1. The rate of radioactive vitamin B12 excretion into plasma and bile from the isolated perfused rat liver and into bile in vivo has been measured after the intramuscular injection of radioactive cyanocobalamin at various time-intervals before study.
2. With an interval of labelling of 10 or more days, the release of radioactive vitamin B12 over 4 h by the isolated perfused liver was linear and con-stituted approximately 35% and 1% of the hepatic radioactivity into plasma and bile respectively.
3. In contrast, after a shorter period of prelabelling (less than 7 days), there was a biphasic release of radioactive vitamin Blz: an initial rapid rate followed by a slower rate after about 1 h of perfusion. The total radioactive vitamin Blz was considerably increased (e.g. 25% and 5% of hepatic radioactivity into plasma and bile respectively during a 4 h perfusion of a liver labelled 18 h previously).
4. Confirmation of coexisting stable and labile pools of intrahepatic vitamin B12 was provided by: (a) the patterns of hepatic release ifter double labelling with 57Co-labelled and 58Co-labelled cyanocobalamin at different times before liver per-fusion; (b) the rates of biliary excretion of 57Co-labelled and 58Co-labelled vitamin B12 in vivo after different periods of prelabelling.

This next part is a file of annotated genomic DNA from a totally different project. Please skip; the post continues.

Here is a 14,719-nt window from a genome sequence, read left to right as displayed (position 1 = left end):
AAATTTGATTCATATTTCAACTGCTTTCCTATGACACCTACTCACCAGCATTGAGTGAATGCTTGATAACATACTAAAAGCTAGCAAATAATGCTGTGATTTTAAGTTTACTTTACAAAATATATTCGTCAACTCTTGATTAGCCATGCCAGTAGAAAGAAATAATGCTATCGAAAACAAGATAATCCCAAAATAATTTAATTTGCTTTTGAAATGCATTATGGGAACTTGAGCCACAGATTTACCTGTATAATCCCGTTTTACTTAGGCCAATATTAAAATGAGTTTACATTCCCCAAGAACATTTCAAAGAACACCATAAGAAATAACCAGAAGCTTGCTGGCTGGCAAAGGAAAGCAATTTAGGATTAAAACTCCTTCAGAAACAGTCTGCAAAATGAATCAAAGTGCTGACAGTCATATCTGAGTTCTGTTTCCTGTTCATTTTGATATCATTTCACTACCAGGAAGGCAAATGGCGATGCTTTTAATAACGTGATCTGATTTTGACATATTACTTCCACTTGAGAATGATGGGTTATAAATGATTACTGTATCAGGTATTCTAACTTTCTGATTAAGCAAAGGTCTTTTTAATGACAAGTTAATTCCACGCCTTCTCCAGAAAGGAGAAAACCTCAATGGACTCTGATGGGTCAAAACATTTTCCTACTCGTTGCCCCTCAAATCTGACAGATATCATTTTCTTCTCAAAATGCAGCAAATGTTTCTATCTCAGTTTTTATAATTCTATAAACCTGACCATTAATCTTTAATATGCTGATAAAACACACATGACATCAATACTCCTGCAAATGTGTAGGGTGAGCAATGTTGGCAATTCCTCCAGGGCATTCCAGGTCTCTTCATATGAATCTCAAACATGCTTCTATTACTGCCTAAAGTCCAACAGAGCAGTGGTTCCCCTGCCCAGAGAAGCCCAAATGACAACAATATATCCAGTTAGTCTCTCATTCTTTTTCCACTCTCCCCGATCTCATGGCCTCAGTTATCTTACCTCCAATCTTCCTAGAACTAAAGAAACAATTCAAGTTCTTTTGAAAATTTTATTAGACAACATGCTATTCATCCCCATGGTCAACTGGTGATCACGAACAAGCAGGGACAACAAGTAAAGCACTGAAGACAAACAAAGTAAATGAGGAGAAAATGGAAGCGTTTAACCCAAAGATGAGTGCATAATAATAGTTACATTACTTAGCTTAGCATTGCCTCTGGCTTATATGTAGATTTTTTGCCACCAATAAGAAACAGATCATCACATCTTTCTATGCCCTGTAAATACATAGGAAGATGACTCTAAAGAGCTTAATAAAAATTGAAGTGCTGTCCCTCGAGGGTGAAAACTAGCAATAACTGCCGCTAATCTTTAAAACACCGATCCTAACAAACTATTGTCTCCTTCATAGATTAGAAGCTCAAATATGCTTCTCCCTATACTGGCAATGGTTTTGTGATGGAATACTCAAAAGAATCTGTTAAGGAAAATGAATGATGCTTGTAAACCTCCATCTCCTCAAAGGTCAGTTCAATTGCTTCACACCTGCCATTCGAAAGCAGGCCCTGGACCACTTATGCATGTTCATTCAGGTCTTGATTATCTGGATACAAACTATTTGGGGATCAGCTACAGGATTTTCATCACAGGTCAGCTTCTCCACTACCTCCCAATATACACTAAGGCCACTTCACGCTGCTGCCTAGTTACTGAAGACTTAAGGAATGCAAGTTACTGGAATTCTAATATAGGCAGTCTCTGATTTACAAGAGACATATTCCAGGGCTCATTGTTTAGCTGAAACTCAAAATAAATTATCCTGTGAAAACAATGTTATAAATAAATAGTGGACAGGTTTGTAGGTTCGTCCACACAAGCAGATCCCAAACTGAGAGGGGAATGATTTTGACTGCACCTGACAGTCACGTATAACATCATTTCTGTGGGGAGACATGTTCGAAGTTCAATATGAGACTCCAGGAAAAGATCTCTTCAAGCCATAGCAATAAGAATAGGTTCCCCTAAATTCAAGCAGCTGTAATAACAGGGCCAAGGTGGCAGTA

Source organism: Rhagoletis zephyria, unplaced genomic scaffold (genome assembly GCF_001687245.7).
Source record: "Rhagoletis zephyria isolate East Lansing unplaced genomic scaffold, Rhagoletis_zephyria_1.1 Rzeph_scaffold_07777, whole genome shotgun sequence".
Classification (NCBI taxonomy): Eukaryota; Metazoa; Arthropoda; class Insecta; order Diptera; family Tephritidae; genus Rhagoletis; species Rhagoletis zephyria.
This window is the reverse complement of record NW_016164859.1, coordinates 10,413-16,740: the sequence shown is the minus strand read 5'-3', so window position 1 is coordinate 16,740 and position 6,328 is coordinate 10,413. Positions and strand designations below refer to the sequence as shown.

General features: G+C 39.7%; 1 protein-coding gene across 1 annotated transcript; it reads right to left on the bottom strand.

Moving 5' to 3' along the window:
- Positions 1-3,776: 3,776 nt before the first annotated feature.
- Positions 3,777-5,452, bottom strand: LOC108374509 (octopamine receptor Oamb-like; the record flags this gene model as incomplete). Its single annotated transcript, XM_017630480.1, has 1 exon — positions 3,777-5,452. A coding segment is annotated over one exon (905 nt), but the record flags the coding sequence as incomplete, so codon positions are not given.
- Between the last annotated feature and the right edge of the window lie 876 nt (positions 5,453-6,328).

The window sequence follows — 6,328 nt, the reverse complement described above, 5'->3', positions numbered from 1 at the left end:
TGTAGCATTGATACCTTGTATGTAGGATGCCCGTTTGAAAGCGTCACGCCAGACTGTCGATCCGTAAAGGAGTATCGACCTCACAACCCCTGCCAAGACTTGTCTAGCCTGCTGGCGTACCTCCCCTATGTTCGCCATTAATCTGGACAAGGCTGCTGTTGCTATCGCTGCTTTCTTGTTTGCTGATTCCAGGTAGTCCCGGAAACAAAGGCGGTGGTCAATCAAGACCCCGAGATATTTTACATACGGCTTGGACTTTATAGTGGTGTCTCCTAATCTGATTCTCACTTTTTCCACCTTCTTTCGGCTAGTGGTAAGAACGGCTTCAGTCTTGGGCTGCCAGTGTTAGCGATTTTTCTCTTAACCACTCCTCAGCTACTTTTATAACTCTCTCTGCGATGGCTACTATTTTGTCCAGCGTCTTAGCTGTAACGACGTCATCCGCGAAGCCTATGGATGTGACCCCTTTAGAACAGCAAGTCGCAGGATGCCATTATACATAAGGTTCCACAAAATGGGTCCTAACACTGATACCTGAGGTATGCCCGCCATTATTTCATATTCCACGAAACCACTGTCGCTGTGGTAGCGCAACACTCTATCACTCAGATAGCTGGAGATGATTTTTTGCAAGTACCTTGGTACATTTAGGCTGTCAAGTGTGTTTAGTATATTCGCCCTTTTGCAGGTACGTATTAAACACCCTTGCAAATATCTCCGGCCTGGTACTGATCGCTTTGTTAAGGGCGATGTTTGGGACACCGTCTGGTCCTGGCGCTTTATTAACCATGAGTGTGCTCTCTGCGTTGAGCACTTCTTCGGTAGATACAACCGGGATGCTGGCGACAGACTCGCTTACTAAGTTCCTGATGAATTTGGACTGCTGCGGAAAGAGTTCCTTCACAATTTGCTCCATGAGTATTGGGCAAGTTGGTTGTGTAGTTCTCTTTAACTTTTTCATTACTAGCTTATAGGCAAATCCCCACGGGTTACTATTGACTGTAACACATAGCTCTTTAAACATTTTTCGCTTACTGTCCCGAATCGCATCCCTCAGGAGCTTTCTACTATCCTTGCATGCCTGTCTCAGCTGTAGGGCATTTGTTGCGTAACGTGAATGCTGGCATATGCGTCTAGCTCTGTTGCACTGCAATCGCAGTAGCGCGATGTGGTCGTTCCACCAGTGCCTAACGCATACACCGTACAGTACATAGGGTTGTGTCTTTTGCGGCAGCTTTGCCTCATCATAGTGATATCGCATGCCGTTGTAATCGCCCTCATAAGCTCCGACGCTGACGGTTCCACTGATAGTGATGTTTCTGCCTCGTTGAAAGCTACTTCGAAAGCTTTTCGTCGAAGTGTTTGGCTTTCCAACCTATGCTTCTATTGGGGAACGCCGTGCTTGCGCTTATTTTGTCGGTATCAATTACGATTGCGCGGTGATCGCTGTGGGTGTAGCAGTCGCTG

5. The rate and pattern of release were not altered by changes in the quantity of precursor cyanocobala-min, by phenobarbitone treatment or by the addition of cycloheximide to the perfusion.
6. The injection into rats of subcellular preparations of rat liver labelled in viuo with radioactive vitamin B12 demonstrated that hepatic heterogeneity did not depend on physical compartmentation.
7. Despite the rapid release rate from the liver recently administered radioactive cyanocobalamin, the hepatic radioactivity increased progressively with time after labelling in vivo, in contrast to the other tissues, where it decreased. In the presence of rapid bidirectional fluxes the ability of the liver to store vitamin B can be largely explained by the reduction in the rate of hepatic release that continues for about 10 days after parenteral administration of cyano-cobalamin.